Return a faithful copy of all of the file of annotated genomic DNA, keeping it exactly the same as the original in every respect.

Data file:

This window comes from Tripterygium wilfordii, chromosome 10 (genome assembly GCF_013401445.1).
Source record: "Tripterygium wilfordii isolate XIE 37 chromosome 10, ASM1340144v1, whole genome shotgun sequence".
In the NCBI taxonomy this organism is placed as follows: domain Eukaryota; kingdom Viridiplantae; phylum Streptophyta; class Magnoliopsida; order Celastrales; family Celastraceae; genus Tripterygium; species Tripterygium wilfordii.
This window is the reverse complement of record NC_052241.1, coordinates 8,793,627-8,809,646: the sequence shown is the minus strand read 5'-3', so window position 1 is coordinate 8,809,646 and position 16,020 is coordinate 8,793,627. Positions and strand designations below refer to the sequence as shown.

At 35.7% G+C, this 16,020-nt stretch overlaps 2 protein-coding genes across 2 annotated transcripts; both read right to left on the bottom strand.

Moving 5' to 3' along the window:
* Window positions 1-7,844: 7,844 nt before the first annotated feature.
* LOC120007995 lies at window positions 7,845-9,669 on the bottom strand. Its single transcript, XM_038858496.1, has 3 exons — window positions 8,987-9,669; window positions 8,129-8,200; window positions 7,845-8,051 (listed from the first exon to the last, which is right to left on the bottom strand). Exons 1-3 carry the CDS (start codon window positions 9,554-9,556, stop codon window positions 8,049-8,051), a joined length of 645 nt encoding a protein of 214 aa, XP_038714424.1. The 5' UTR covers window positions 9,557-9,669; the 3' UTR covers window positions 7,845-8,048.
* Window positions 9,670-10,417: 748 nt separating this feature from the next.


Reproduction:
This window comes from Tripterygium wilfordii, chromosome 10 (genome assembly GCF_013401445.1).
Source record: "Tripterygium wilfordii isolate XIE 37 chromosome 10, ASM1340144v1, whole genome shotgun sequence".
In the NCBI taxonomy this organism is placed as follows: domain Eukaryota; kingdom Viridiplantae; phylum Streptophyta; class Magnoliopsida; order Celastrales; family Celastraceae; genus Tripterygium; species Tripterygium wilfordii.
This window is the reverse complement of record NC_052241.1, coordinates 8,793,627-8,809,646: the sequence shown is the minus strand read 5'-3', so window position 1 is coordinate 8,809,646 and position 16,020 is coordinate 8,793,627. Positions and strand designations below refer to the sequence as shown.

At 35.7% G+C, this 16,020-nt stretch overlaps 2 protein-coding genes across 2 annotated transcripts; both read right to left on the bottom strand.

Moving 5' to 3' along the window:
* Window positions 1-7,844: 7,844 nt before the first annotated feature.
* LOC120007995 lies at window positions 7,845-9,669 on the bottom strand. Its single transcript, XM_038858496.1, has 3 exons — window positions 8,987-9,669; window positions 8,129-8,200; window positions 7,845-8,051 (listed from the first exon to the last, which is right to left on the bottom strand). Exons 1-3 carry the CDS (start codon window positions 9,554-9,556, stop codon window positions 8,049-8,051), a joined length of 645 nt encoding a protein of 214 aa, XP_038714424.1. The 5' UTR covers window positions 9,557-9,669; the 3' UTR covers window positions 7,845-8,048.
* Window positions 9,670-10,417: 748 nt separating this feature from the next.